The Palo Alto City Council will consider tonight (Monday) whether to scrap a local ordinance that requires the city to publish council agendas in a local newspaper of general circulation.
The agendas are currently published in the Weekly, which gets mailed to local residences on the Friday before the council's Monday meetings.
The council agendas are also posted in a glass display at King Plaza, in front of City Hall, at local libraries and inside the City Council Chambers. They are also available on the city clerk's page on the city's website.
City Clerk Donna Grider, who proposed the policy changed, said the measure would "help the City's bottom line." The city had spent $18,640 on publishing council agendas in fiscal year 2009 and $35,000 in fiscal year 2010, which ended June 30.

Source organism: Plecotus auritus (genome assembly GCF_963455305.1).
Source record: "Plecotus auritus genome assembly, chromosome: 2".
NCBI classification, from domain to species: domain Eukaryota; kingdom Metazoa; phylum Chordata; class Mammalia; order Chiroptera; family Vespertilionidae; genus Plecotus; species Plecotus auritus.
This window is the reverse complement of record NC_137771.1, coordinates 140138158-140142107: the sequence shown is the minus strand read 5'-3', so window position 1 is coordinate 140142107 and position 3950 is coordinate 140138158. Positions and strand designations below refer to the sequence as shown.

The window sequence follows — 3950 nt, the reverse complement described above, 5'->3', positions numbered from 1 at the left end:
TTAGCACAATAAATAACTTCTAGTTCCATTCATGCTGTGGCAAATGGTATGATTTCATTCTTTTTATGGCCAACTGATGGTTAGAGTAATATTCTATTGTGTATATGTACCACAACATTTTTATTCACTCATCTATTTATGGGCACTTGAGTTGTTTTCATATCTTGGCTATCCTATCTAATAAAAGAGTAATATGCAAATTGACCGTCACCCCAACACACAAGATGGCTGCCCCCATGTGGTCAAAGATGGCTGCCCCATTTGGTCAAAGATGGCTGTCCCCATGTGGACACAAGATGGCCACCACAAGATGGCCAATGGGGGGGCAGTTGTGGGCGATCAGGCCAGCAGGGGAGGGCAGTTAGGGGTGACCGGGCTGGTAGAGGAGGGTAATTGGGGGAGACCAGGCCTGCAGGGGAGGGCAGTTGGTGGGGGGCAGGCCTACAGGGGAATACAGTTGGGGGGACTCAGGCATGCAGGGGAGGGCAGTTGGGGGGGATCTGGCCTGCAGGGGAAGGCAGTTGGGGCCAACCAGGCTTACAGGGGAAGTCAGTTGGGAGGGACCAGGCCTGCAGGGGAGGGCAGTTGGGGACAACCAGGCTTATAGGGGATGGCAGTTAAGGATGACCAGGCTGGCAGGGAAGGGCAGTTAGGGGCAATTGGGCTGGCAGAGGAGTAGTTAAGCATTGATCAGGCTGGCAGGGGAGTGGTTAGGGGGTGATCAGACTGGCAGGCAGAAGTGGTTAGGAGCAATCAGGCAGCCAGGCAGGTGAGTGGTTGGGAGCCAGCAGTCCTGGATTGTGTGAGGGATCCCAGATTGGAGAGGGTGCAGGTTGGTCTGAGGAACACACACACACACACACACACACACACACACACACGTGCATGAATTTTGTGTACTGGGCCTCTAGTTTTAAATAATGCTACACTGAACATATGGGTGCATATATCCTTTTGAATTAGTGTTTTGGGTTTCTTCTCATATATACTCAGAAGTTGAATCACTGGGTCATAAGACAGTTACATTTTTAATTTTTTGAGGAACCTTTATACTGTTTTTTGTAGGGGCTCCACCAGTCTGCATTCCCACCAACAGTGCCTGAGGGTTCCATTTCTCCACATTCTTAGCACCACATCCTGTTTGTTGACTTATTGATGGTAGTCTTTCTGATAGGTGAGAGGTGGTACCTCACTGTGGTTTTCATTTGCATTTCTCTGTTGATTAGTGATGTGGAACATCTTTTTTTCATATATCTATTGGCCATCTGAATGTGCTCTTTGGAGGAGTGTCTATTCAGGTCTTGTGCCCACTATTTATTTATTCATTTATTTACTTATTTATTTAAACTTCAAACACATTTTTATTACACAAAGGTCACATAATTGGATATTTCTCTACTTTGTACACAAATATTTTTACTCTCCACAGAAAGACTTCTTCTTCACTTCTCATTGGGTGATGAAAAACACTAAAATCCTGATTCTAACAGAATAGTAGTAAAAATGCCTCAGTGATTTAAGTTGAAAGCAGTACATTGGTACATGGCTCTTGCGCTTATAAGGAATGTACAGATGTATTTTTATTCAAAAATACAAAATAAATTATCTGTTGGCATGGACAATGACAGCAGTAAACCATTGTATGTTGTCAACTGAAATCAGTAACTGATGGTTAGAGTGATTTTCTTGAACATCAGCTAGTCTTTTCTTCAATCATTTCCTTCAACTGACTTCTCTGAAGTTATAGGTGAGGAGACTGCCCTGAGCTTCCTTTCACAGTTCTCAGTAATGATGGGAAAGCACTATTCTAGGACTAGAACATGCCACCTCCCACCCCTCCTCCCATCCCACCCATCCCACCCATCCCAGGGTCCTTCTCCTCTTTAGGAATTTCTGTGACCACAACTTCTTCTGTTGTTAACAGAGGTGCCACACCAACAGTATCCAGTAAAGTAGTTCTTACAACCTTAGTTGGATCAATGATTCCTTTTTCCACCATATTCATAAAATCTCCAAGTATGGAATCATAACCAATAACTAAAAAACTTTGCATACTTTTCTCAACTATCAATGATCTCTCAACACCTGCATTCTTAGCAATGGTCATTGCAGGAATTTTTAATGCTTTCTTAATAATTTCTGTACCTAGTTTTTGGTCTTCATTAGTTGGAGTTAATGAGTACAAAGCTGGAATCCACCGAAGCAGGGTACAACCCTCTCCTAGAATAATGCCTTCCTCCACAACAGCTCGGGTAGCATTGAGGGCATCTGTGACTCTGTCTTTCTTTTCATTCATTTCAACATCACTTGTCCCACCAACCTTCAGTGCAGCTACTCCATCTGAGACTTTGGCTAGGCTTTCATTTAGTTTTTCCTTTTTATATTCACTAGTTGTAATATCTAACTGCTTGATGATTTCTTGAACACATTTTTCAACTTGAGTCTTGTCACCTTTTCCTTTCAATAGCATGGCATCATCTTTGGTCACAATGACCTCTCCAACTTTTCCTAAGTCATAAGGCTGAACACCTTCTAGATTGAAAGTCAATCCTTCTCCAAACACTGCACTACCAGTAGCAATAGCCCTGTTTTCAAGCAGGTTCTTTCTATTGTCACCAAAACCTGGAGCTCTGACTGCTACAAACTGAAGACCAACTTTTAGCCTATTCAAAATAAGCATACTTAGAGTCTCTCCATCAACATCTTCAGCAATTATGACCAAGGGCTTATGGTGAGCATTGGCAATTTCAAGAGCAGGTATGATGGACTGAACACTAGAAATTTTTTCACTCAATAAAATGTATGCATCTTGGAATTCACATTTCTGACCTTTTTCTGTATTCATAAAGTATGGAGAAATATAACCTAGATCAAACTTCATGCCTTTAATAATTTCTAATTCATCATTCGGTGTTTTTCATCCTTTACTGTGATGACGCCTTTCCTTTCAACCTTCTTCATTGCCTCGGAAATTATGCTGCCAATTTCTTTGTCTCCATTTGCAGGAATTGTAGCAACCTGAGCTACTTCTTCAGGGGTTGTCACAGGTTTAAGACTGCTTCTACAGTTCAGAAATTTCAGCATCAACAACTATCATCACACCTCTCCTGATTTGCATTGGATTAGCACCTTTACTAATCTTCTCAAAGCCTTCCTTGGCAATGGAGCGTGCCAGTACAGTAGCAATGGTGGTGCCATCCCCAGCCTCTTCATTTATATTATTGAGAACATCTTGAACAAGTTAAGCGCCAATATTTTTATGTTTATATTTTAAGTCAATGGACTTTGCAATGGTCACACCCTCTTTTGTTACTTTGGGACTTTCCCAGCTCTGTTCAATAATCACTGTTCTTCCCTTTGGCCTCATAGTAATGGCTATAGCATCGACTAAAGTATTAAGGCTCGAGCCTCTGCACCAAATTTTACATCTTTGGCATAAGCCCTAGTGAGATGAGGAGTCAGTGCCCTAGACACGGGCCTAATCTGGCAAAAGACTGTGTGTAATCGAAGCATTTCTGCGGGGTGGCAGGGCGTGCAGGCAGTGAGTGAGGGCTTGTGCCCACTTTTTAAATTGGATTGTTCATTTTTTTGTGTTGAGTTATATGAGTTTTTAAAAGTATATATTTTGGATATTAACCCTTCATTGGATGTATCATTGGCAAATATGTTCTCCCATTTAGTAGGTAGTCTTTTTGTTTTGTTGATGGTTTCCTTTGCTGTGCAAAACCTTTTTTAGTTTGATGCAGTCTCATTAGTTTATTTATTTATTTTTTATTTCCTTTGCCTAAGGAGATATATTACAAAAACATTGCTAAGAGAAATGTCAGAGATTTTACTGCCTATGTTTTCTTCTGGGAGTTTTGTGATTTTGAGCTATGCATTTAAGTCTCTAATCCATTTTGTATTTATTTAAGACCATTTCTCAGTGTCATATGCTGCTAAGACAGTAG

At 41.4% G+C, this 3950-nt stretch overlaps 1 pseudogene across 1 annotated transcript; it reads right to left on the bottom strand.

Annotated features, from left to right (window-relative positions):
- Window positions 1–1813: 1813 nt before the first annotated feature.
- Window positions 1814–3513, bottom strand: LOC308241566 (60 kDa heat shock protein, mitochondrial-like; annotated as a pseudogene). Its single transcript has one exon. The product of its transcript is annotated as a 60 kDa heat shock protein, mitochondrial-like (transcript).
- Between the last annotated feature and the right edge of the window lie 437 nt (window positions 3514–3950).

The cost of each agenda runs between $480 and $1,200, depending on the size of the agenda.
Grider has recommended that the city delete the sentence in the existing ordinance that requires the city to "publish in a newspaper of general circulation" Instead, the city would be required to fax it to a newspaper.
Though the change is expected to save the city about $35,000, some residents have written letters to the city arguing that the new policy would undercut the council's public-outreach efforts. Natalie Fisher called the proposed new policy a "mistake."
"By eliminating the publication of the agendas, you will be decreasing the transparency of the city government," Fisher wrote.
Resident Carroll Harrington wrote to the council that she thinks it's "vital that the City continue to print the agendas in the local newspapers and not rely on happenstance that people have a computer, are online to see and/or subscribe to the agendas and minutes and will go to the library to see them."
She also noted that Civic Engagement was one of the council's top priorities in 2008 and 2009 and said it's "critical that the public be informed in every way possible."